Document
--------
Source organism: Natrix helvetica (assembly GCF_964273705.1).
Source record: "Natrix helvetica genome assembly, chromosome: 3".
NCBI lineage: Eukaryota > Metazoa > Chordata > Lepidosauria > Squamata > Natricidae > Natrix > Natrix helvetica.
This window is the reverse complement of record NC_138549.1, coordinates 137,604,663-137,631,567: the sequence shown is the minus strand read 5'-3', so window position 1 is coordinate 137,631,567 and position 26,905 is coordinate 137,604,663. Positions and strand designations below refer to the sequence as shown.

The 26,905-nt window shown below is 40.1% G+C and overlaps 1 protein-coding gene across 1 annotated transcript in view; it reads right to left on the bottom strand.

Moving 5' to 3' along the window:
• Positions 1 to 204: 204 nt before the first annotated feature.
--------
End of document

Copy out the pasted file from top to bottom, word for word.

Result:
Source organism: Natrix helvetica (assembly GCF_964273705.1).
Source record: "Natrix helvetica genome assembly, chromosome: 3".
NCBI lineage: Eukaryota > Metazoa > Chordata > Lepidosauria > Squamata > Natricidae > Natrix > Natrix helvetica.
This window is the reverse complement of record NC_138549.1, coordinates 137,604,663-137,631,567: the sequence shown is the minus strand read 5'-3', so window position 1 is coordinate 137,631,567 and position 26,905 is coordinate 137,604,663. Positions and strand designations below refer to the sequence as shown.

The 26,905-nt window shown below is 40.1% G+C and overlaps 1 protein-coding gene across 1 annotated transcript in view; it reads right to left on the bottom strand.

Moving 5' to 3' along the window:
• Positions 1 to 204: 204 nt before the first annotated feature.